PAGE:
Open a pack of heirloom seeds and potential life comes spilling out. If you are in the habit of collecting your own seeds, then you know just how abundant these things are and at what little cost they come. However, even for the standard punter, a pack of seeds offers the best value and knowing how to use those seeds is an essential skill.
Select seeds based on what is in season, type of light the plants will receive, and what you like to eat. For example, I like to eat lots of leafy greens and they seem to do pretty well in my dark and boggy yard. If you don't know what to grow, have a look over the neighbors fence or even ask them what they recommend. If you prefer a less invasive approach, seed packaging will generally describe the ideal environment for the plant in question.
Once you've settled on what to plant, it then becomes a question of where and how. Again, a little research and experimentation will help to determine which seeds to sew directly into the patch and which to propogate in trays. The same goes for planting location. We do, however, have some rules of thumb:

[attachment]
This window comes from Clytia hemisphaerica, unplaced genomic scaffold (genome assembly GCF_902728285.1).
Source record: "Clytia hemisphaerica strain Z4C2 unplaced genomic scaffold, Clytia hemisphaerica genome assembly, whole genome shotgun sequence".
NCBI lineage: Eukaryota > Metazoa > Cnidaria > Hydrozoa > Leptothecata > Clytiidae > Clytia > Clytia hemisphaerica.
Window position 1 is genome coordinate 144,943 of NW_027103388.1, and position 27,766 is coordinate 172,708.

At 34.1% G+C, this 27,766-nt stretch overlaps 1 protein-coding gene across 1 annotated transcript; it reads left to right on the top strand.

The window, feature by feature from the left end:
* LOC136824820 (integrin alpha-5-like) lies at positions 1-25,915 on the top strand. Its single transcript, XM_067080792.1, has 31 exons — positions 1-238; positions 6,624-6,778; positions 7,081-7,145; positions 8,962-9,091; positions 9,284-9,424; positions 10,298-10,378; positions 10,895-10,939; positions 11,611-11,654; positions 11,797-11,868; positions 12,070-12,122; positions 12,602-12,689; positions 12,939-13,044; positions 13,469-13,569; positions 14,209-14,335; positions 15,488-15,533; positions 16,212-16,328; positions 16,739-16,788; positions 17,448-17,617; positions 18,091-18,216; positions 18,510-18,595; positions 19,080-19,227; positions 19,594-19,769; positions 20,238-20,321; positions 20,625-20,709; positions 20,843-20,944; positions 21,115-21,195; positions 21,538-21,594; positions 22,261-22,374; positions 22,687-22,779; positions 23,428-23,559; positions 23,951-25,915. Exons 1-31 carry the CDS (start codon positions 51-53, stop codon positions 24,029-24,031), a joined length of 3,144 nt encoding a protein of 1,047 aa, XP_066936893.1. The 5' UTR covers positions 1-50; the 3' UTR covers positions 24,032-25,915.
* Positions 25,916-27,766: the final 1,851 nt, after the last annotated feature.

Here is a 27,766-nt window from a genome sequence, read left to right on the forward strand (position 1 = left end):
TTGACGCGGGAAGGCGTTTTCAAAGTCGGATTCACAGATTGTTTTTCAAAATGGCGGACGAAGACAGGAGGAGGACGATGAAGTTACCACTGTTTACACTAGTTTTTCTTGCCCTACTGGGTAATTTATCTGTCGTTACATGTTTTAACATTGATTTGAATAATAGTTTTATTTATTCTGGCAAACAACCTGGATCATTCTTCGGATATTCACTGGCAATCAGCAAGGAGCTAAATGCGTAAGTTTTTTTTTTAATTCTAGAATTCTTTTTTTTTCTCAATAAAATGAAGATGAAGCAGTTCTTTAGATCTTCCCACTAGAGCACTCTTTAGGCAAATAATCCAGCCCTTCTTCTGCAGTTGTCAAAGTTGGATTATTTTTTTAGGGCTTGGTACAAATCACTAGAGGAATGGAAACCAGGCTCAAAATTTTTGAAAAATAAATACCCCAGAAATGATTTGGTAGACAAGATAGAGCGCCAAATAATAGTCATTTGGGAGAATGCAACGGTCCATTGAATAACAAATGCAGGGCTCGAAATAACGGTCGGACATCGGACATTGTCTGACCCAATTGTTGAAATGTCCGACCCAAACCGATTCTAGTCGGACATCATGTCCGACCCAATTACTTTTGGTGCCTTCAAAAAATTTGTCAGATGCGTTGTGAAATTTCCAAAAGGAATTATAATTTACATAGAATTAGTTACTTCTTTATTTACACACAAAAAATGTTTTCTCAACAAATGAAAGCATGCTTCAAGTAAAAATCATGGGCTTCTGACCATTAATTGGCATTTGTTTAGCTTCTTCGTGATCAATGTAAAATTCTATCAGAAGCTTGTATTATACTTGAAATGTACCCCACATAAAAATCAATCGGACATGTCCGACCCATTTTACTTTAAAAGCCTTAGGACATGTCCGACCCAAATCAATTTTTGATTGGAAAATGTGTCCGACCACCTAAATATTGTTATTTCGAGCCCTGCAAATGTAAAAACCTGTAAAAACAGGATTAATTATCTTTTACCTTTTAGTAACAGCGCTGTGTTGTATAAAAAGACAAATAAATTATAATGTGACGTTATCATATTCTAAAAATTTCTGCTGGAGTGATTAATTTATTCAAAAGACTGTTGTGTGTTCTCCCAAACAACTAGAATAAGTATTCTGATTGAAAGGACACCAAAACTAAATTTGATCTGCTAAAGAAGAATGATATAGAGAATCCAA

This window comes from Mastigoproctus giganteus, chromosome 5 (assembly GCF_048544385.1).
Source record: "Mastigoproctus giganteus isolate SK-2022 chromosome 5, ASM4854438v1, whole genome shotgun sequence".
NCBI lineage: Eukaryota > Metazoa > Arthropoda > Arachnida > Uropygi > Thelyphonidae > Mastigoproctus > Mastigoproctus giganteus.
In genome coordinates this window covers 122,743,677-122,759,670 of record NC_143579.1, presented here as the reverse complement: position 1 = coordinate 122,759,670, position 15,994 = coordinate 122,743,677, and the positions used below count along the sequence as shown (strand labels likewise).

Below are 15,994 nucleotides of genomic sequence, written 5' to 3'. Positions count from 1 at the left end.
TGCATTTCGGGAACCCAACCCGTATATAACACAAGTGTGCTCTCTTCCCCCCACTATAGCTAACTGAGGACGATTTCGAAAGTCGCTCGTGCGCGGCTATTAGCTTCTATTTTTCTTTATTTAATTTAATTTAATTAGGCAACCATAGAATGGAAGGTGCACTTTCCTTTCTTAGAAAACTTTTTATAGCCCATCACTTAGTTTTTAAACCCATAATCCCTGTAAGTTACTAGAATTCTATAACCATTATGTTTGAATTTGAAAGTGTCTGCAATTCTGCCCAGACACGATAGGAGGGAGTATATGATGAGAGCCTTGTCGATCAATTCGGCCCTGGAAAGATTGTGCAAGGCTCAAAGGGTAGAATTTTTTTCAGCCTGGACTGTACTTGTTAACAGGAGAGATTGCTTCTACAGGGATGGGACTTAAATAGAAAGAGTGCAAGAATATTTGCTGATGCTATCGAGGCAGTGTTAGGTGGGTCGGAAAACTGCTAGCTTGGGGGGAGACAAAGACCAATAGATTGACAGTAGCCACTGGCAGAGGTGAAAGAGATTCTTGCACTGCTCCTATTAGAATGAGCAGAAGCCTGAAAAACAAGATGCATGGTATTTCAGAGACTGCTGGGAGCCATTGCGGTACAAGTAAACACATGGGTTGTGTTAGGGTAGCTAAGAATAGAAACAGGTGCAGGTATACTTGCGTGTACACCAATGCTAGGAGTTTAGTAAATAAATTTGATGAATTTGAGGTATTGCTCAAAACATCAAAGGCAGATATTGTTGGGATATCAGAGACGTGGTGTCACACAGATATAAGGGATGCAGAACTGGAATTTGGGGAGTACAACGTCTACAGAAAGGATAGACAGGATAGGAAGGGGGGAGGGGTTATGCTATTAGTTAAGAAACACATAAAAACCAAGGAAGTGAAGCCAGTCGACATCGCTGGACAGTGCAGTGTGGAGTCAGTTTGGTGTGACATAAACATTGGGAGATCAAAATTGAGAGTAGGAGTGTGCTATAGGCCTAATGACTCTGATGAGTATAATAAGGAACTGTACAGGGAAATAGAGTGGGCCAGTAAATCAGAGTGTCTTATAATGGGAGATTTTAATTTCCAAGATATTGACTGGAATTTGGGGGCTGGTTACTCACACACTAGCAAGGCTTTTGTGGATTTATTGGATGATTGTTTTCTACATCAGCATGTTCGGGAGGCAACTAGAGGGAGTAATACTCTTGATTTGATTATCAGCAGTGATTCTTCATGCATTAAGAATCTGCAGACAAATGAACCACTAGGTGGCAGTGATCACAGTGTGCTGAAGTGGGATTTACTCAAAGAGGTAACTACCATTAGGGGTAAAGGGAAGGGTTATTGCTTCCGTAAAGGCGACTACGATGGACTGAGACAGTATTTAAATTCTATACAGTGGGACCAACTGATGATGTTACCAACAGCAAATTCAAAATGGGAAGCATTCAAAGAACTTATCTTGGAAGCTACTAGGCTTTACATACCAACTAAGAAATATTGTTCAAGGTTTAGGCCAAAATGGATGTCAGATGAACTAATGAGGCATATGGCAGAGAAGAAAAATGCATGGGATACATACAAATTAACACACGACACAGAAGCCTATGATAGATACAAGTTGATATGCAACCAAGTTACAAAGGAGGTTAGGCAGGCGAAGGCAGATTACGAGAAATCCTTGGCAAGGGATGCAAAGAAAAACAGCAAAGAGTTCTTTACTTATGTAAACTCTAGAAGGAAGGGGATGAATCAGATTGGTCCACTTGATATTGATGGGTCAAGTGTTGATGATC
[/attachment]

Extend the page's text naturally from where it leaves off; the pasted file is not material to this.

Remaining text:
Soak seeds with a hard coating (beans, peas, nasturtium, etc...) overnight. This accelerates germination and improves the probability that your seed will, in fact, yield a plant. Drain the water into your garden and plant the seeds to their prescribed depth. This method works so well that drained seeds left in a jar will sprout all by themselves!
Plant seeds to a depth twice the diameter of the seed in question. This is a rule that generally applies to larger seeds, such as the ones pictured above (that would be a broad bean, peas, and beetroot). For example, a broad bean is about 2cm in diameter, therefore you should plant it 4cm deep. Check the package for spacing information and plant away.
The gardening world is full of short-cuts and gadgets, but the best tool ever invented is a hand with fingers. Use those fingers to borrow little holes in the soil. To be extra sure that the seeds will grow, plant two in each hole. We call this, "the buddy system."
Not all seeds are created equally and some are simply too small to measure and plant individually. For these seeds, tomato and radish come to mind, the broadcast method is a better option. Create a shallow furrow with your index finger and lightly sprinkle the seeds down the line. Dust with soil to cover and prevent bird/wind theft, but not so much as to inhibit growth. Very little coverage is required for small seeds.
Last but not least, don't forget to water the newly planted seeds. Ideally, get to them first thing in the morning and continue daily watering until plants mature. Take a cup of coffee with you and make it part of the morning routine. Watering is a nice way to be seen and look like a responsible citizen. Admire your work and wait for the compliments to start rolling in...